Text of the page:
‘Long COVID’ could cause workplace havoc. Here’s what you need to know

open-plan offices long covid

In the next few months, half a million Australians will be diagnosed with ‘long COVID’ in a labour market shortage so dire it’s the second worst in the developed world — and that means major chaos for workplaces is on the way.

The World Health Organization (WHO) says long COVID is a condition where people experience symptoms three months after their initial infection including shortness of breath, fatigue, fever, headaches, brain fog, and other neurological problems.

It’s affecting about 5% of those who are diagnosed with the virus. Based on those numbers, 3000 of the 55,000 cases of COVID-19 reported in Australia yesterday could develop long COVID.

And Omicron’s fourth wave is projected to get a lot worse before it gets better, as the newer BA.4 and BA.5 variants better evade immunity from previous infection and vaccination.

So what can a workplace do to prepare for the impending health crisis? SmartCompany spoke to two professionals to get their views: a workplace relations lawyer and an HR expert.

Should business leaders worry about long COVID?

Yes, CEO of human resources consultancy ASPL Group Kris Grant says, and if they don’t prepare now, there may be a price to pay.

“We are likely to go through a big wave of infections in coming weeks and the public health authorities have told us all to prepare,” she said.

“That includes employers, who need to be strategic and work through contingencies as infections increase, otherwise employers risk the rest of their workforce getting infected.”

What should leaders do to prepare?

Grant says now is the time for workplaces to integrate long COVID into flexible work policies, the workplace’s Employee Assistance Program (EAP), and health insurance for staff.

Not doing so means an employee can feel isolated and unsupported, and may even ultimately depart the workplace.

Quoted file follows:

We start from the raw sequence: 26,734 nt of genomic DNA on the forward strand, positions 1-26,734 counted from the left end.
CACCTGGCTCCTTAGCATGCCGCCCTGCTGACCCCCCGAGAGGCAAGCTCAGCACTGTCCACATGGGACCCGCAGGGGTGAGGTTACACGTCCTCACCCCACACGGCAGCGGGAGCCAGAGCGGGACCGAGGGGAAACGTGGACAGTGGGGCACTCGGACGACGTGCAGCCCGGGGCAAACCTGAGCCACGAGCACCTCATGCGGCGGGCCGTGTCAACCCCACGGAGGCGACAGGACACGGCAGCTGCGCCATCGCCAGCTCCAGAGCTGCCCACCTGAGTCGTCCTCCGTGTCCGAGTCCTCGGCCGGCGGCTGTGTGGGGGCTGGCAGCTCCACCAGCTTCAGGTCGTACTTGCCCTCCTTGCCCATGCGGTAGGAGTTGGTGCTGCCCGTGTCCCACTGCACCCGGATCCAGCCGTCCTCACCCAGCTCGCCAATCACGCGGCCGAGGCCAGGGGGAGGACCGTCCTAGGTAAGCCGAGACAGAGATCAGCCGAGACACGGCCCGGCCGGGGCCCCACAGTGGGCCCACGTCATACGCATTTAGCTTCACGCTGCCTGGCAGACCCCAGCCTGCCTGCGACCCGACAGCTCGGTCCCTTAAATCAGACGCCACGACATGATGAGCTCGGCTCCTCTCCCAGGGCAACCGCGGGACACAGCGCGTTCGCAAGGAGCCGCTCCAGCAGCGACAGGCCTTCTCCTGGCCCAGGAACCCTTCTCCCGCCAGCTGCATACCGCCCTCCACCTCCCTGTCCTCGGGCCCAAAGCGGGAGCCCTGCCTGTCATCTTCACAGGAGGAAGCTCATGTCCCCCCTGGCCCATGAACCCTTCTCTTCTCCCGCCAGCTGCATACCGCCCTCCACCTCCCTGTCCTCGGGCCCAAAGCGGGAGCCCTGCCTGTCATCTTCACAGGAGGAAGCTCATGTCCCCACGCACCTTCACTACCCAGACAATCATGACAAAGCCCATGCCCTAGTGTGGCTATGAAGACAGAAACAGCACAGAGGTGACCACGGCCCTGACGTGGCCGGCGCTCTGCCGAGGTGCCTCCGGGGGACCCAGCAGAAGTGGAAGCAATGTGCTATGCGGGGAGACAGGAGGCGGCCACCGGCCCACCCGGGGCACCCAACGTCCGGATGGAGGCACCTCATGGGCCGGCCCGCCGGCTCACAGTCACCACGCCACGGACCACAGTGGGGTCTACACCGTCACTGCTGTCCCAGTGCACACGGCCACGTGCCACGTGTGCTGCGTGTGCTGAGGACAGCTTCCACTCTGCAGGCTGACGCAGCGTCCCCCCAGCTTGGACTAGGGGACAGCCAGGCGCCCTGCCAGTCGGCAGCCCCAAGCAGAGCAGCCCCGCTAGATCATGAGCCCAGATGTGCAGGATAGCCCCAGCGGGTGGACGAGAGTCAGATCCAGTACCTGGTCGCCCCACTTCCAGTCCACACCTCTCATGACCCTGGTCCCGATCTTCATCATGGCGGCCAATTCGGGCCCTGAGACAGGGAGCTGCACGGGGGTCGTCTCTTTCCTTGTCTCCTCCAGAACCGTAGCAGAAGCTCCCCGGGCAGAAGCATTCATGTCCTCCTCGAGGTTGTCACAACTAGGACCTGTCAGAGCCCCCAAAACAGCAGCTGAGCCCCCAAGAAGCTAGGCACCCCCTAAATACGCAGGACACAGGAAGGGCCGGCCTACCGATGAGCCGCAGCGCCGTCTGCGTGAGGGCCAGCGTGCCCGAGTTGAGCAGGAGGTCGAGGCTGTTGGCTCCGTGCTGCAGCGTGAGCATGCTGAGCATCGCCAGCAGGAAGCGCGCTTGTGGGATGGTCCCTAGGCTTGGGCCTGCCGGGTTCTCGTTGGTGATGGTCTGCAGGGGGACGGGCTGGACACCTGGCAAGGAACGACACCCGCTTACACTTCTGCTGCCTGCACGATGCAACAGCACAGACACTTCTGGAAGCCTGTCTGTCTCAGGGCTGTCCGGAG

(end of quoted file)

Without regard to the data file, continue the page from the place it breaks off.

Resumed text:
“Business leaders can provide further flexibility for workers who are suffering long-term COVID by allowing them to reduce their number of working hours and align their policies to support the workforce and remove any associated stigmas,” she said.

“Employers that are open and inclusive around their support for disabilities including long COVID will increase their retention and also show a commitment to a diverse workforce.”

Is there long COVID leave?

No, says Wesley Rogers from Marque Lawyers, “there is no additional or special leave associated with long COVID”.

“To the extent that it is impacting on an employee’s ability to do their job, it would be managed like any chronic illness,” he continued.

“That said, managing chronic illnesses can be tricky.”

What if the employee with long COVID can’t work?

Rogers says there may come a point where the employee has become unable to perform the duties of their role because of the impact of long COVID.

“An employer will have grounds to end an employee’s employment if the employee cannot perform the inherent requirements of their position,” Rogers said.

But a word of warning: “While an employer may believe that it is best placed to make that call, it typically isn’t,” he said.

That’s because we don’t know very much about long COVID yet. Research is still in its infancy, with no consistent definition agreed upon yet by the WHO, the National Institute of Health Research in the UK, and the National Institute of Health (NIH) in the US.

Even so, “the extent to which an illness impacts an employee’s ability to do their job is best assessed by a doctor or experts in the field”, Rogers said.

Are there legal considerations when sacking someone with long COVID?

Yes, Rogers says “an employer must gather as much information as possible regarding the employee’s fitness for work” otherwise the issue could quickly turn into a court matter with costly litigation and hefty fines possible.

“Any termination of employment connected with an employee’s illness can risk an anti-discrimination claim based on disability or a general protections claim including, for example, on grounds that the employee was let go because, or partly because, they took personal leave,” Rogers said.

“The general protections provisions also prohibit an employer from terminating an employee’s employment because the employee was temporarily absent due to illness or injury.”

But the temporary absence protection does not apply if the employee has been absent for more than three months, either consecutively or over a 12-month period, Rogers added.

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